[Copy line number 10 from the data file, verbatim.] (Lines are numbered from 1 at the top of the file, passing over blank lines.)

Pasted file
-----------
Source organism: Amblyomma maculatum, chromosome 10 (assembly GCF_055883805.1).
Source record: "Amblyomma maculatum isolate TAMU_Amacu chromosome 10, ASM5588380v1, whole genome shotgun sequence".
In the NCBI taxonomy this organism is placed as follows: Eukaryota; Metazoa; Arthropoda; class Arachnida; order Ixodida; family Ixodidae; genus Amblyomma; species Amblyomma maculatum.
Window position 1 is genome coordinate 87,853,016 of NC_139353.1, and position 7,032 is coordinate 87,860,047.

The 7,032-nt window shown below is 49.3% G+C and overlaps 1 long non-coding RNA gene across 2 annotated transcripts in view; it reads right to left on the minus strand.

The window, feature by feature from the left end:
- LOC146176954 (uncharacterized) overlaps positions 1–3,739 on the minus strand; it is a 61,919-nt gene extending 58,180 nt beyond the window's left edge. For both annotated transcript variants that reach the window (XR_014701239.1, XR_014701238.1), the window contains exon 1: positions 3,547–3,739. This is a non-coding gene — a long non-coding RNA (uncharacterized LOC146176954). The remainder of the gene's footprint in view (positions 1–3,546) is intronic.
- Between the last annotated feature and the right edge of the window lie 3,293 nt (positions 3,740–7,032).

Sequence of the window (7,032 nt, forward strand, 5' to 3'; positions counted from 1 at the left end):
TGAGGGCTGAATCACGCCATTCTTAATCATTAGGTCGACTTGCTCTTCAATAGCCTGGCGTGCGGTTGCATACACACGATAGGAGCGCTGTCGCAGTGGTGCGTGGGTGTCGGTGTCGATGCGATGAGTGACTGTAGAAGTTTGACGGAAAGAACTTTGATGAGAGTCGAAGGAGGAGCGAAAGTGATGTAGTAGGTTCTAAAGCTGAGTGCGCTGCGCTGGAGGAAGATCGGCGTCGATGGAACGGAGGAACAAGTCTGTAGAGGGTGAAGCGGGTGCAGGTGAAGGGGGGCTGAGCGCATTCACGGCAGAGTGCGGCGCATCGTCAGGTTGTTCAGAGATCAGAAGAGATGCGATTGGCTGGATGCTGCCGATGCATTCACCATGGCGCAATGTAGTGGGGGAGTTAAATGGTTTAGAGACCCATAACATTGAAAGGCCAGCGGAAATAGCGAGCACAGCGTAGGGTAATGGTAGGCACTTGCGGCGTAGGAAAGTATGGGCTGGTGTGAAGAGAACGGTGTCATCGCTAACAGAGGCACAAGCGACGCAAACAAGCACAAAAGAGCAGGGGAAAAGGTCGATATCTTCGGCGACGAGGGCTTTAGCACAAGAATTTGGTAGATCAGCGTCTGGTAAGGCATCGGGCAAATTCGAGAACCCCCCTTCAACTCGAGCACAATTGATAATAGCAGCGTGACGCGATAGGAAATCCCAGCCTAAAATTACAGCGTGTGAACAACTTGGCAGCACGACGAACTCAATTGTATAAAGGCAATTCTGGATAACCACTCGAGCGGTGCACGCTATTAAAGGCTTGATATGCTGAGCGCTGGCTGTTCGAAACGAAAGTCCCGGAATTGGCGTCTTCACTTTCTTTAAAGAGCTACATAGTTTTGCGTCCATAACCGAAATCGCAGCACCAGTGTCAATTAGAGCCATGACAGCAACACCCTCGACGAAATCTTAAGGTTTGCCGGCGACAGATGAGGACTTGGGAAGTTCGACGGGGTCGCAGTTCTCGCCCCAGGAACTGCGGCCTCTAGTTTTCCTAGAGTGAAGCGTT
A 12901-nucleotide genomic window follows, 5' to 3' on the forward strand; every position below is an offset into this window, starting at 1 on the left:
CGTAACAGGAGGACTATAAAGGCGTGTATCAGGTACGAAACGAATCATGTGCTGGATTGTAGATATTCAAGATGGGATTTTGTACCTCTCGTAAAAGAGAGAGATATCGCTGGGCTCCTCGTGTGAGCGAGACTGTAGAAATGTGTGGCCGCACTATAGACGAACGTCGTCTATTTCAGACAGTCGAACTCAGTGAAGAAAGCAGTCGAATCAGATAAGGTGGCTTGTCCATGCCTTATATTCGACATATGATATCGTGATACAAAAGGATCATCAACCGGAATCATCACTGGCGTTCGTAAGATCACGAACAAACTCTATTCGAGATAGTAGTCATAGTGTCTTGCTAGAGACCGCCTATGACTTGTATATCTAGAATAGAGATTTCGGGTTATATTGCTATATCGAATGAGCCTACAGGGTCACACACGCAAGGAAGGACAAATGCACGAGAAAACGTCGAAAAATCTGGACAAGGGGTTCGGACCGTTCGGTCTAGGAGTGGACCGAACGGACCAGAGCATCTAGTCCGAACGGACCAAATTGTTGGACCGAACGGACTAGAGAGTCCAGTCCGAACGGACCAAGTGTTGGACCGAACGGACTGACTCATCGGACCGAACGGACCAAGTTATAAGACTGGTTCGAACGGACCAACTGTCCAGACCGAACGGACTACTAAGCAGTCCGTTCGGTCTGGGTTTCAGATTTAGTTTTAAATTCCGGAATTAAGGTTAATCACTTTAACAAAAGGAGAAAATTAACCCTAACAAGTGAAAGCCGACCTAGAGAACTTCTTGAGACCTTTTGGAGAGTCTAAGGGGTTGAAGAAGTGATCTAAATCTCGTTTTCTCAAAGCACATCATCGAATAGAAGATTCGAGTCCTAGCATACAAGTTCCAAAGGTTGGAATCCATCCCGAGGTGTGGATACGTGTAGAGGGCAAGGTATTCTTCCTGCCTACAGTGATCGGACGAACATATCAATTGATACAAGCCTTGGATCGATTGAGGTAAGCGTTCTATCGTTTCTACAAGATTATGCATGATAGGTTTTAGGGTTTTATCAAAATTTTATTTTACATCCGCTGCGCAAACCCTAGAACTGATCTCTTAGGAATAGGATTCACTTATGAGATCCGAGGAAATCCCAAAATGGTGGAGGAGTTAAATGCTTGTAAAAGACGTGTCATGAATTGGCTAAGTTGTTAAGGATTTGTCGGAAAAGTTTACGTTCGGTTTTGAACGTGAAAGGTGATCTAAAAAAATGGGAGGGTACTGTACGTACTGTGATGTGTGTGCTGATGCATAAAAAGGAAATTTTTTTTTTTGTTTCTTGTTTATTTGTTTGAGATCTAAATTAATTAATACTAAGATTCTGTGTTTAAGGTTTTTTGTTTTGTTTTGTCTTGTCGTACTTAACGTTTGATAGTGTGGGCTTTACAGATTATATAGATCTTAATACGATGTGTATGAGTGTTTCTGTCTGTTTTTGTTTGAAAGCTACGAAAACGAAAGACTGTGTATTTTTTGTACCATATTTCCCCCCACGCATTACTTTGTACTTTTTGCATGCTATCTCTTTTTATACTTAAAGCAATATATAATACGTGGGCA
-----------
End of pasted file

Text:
TGAGGGCTGAATCACGCCATTCTTAATCATTAGGTCGACTTGCTCTTCAATAGCCTGGCGTGCGGTTGCATACACACGATAGGAGCGCTGTCGCAGTGGTGCGTGGGTGTCGGTGTCGATGCGATGAGTGACTGTAGAAGTTTGACGGAAAGAACTTTGATGAGAGTCGAAGGAGGAGCGAAAGTGATGTAGTAGGTTCTAAAGCTGAGTGCGCTGCGCTGGAGGAAGATCGGCGTCGATGGAACGGAGGAACAAGTCTGTAGAGGGTGAAGCGGGTGCAGGTGAAGGGGGGCTGAGCGCATTCACGGCAGAGTGCGGCGCATCGTCAGGTTGTTCAGAGATCAGAAGAGATGCGATTGGCTGGATGCTGCCGATGCATTCACCATGGCGCAATGTAGTGGGGGAGTTAAATGGTTTAGAGACCCATAACATTGAAAGGCCAGCGGAAATAGCGAGCACAGCGTAGGGTAATGGTAGGCACTTGCGGCGTAGGAAAGTATGGGCTGGTGTGAAGAGAACGGTGTCATCGCTAACAGAGGCACAAGCGACGCAAACAAGCACAAAAGAGCAGGGGAAAAGGTCGATATCTTCGGCGACGAGGGCTTTAGCACAAGAATTTGGTAGATCAGCGTCTGGTAAGGCATCGGGCAAATTCGAGAACCCCCCTTCAACTCGAGCACAATTGATAATAGCAGCGTGACGCGATAGGAAATCCCAGCCTAAAATTACAGCGTGTGAACAACTTGGCAGCACGACGAACTCAATTGTATAAAGGCAATTCTGGATAACCACTCGAGCGGTGCACGCTATTAAAGGCTTGATATGCTGAGCGCTGGCTGTTCGAAACGAAAGTCCCGGAATTGGCGTCTTCACTTTCTTTAAAGAGCTACATAGTTTTGCGTCCATAACCGAAATCGCAGCACCAGTGTCAATTAGAGCCATGACAGCAACACCCTCGACGAAATCTTAAGGTTTGCCGGCGACAGATGAGGACTTGGGAAGTTCGACGGGGTCGCAGTTCTCGCCCCAGGAACTGCGGCCTCTAGTTTTCCTAGAGTGAAGCGTT